The Latino culture is a strong phenomenon in the community as it involves how people behave and think about issues affecting them. To begin with, it is notable that the Latino culture promotes machismo in a way that predisposes females to be subjugated. Machismo defines masculinity as an ability to seduce a woman, and therefore, praises frequent sexual relations with different partners (Raffaelli & Iturbide, 2009).The Catholic Church is among the organizations that have openly discussed about sex, with regard to use of condoms. The religious group does not support the use of condoms as they may encourage immorality but instead encourages people to have sex only within the institution of marriage. Although such a fact can be disputed, it is useful to know that the Catholic Church has entrenched a less favourable perception about birth control. The teachings about sex may lead them to have unsafe sexual interactions (Hetherington, Burleson, & Militello, 2015). Hetherington (2015) Asserts that young men of Latino origin are often taught the religious beliefs of abstaining from sexual intercourse until marriage. However, they often engage in oral sex, disregarding it as sex and exposing themselves to risk of contracting sexual diseases.             Cultural beliefs include those stereotypes and widely-accepted behavioural patterns that are affected by traditional and religious views of the Latino population. Though this concept has some positive features within romantic relationships, it has deleterious features, including dominance and sexual prowess, within a framework of sexual behaviour (Kassab et al., 2014). While the cultural background of Latino youth creates the stereotypes promoting the inclination of male adolescents to have many sexual relations, the religious background related to the positions of Catholic Church contributes to the popularity of stereotype considering protected sexual relations inappropriate.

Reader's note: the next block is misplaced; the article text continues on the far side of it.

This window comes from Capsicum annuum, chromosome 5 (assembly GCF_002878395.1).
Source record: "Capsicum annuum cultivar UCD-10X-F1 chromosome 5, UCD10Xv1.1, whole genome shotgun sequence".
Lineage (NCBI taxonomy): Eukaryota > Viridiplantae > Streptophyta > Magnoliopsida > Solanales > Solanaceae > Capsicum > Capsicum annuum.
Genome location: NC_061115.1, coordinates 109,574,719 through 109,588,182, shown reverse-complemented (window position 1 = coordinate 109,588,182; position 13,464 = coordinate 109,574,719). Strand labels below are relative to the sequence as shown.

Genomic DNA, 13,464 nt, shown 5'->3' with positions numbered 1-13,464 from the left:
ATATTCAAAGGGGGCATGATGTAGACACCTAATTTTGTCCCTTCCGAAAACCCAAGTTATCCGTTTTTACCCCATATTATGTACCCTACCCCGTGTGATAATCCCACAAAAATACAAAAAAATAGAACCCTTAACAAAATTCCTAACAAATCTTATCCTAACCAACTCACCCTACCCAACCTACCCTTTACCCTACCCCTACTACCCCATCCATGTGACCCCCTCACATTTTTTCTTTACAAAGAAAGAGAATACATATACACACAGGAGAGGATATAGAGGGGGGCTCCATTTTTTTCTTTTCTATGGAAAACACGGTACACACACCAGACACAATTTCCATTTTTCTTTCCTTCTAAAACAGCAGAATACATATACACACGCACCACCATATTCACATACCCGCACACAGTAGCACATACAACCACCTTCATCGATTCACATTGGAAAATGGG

Due to their high regard towards family and motherhood, many teen Latinas are encouraged to become mothers while still very young (Hetherington, Burleson & Militello, 2015). Teen women may not view early pregnancy as a negative outcome of having unsafe sex; they may regard it highly as motherhood in their community is valuable.

Parent-Child Communication